Theoretical and Experimental Characterization of Structures of MnAu Nanoclusters
Xiao Cheng Zeng, Jeffrey E. Shield, David J. Sellmyer
University of Maryland
Highly-symmetrized MnAu nanoalloys may possess high magnetic moments for potential application. The magnetic properties of MnAu nanoclusters exhibit strong dependence on the cluster sizes and morphologies. Determining the most stable morphologies as well as their spin-polarization patterns is important for their further application. Researchers at University of Nebraska MRSEC performed a joint theoretical/experimental study to investigate relative stabilities of various highly-symmetrized morphologies of MnAu clusters with different sizes (ACS NANO 5, 9966 9 (2011)). Based on an extensive search, they found that the antiferromagnetic spin configurations are the most stable for all the morphologies investigated. As the size increases, the most stable morphology of MnAu nanocluster evolves from a core-shell structure to L10 structure, and starting from 1.7 nm size the L10 structures become more stable, confirmed by the high-resolution transmission electron microscopy experiment. Both the antiferromagnetic and ferromagnetic states for the L10 MnAu nanoclusters larger than 2 nm are likely to be energetically stable at room temperature. Because their closeness in cohesive energies, there is possible existence of both antiferromagnetic and ferromagnetic states for L10 MnAu nanoclusters in different sizes, and this mixed system can be useful for applications such as exchange bias.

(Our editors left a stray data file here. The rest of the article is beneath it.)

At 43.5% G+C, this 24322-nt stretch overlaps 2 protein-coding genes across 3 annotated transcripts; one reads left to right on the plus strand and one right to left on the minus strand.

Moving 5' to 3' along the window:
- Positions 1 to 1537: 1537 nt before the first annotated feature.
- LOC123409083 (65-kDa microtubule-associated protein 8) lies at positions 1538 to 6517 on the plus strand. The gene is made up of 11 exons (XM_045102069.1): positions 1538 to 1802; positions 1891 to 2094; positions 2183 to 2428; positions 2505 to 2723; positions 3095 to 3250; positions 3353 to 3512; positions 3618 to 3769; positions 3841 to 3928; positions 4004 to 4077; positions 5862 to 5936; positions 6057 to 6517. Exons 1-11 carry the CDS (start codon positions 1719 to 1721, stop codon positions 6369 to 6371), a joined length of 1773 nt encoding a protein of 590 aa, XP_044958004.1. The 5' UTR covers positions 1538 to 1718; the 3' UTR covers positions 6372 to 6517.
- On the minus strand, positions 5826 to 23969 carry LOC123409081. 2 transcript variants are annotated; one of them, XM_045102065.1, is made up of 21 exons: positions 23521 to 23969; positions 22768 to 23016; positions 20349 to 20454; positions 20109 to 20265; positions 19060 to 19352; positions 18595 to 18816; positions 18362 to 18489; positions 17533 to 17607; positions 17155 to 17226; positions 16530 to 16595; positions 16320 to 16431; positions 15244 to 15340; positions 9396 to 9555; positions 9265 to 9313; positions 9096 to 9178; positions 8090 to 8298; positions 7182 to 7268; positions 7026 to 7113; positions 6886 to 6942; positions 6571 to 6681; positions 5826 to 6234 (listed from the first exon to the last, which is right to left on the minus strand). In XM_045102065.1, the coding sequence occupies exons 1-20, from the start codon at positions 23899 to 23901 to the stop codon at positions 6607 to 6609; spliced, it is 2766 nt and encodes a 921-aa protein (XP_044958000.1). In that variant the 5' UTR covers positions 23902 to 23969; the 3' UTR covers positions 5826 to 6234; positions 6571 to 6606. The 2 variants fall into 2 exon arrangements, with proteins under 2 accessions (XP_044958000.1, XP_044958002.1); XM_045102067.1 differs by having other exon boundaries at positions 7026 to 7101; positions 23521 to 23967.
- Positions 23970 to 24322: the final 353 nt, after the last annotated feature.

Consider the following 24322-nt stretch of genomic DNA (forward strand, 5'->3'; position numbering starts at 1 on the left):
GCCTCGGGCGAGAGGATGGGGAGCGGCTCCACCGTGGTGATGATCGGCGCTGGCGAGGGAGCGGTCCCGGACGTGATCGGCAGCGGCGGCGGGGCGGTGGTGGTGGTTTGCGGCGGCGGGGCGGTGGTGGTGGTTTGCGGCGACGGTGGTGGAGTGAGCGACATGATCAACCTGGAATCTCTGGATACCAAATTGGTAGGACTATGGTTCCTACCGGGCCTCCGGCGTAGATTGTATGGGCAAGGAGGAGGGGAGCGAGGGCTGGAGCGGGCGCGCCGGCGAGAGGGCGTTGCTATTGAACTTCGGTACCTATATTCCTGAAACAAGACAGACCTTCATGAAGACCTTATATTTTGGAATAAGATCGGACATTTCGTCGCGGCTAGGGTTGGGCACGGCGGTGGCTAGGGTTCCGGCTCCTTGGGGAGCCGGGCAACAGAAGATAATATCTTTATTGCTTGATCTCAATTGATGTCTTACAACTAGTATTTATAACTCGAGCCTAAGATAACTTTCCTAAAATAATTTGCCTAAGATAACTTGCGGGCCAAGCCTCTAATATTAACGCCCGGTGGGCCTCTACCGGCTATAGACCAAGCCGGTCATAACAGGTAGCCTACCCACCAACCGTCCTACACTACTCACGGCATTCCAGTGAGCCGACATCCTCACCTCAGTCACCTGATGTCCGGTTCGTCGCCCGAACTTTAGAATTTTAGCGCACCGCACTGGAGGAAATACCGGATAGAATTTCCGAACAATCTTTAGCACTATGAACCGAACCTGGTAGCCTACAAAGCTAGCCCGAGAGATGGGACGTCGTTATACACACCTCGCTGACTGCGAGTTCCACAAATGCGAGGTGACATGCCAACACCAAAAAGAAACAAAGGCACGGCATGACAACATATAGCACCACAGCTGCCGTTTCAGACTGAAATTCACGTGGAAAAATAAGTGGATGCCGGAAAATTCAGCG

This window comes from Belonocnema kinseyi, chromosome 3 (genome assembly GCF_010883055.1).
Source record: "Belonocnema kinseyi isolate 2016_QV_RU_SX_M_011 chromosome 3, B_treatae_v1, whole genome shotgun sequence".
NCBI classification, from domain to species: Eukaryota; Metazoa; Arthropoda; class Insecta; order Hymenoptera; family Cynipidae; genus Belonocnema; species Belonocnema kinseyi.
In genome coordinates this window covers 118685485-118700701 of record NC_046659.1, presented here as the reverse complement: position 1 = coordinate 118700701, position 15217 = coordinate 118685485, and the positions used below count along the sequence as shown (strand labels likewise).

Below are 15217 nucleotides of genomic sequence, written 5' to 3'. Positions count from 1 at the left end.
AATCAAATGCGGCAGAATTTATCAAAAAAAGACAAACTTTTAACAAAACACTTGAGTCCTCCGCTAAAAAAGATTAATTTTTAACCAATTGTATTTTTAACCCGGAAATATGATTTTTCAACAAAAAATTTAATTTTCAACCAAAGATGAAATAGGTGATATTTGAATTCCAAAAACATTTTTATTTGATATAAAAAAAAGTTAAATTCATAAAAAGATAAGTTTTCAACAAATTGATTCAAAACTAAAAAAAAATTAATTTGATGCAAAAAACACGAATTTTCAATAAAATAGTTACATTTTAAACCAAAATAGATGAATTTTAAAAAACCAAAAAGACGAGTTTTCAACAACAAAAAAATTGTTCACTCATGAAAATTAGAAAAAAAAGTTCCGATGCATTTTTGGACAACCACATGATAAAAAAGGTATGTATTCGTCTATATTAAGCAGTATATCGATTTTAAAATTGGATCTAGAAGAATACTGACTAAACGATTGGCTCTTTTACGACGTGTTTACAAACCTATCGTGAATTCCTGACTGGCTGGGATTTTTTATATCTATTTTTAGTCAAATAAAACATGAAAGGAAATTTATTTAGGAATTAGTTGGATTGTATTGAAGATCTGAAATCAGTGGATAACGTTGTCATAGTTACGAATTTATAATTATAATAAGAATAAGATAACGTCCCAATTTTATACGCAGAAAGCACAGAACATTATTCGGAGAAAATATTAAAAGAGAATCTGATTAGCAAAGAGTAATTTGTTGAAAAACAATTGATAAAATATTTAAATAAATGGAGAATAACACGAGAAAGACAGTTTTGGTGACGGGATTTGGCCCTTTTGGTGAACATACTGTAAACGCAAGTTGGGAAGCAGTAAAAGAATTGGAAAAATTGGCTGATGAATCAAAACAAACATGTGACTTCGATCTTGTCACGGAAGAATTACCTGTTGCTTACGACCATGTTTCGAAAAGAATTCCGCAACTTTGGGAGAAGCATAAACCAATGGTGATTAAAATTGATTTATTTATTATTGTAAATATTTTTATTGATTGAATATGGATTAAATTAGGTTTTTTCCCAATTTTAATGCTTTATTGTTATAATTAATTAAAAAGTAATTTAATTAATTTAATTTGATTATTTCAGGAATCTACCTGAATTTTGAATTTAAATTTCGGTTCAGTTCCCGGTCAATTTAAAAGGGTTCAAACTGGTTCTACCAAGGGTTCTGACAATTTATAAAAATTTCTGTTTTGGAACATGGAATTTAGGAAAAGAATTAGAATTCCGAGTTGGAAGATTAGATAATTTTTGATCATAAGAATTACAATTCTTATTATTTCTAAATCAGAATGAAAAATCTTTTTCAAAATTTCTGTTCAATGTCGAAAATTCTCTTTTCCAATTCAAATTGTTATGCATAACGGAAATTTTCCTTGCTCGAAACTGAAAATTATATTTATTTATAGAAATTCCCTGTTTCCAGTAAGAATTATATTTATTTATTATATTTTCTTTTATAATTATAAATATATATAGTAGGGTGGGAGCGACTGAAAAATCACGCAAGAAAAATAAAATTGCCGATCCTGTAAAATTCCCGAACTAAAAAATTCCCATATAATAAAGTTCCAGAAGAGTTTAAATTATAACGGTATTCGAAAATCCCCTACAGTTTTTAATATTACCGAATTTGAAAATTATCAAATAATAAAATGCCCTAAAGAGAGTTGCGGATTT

These programs are supported by the National Science Foundation, Division of Materials Research, Materials Research Science and Engineering Program, Grant 0820521.
Highlight InfoDate: March 2012
IRG1: Nanoscale Spin-Polarized Matter by Design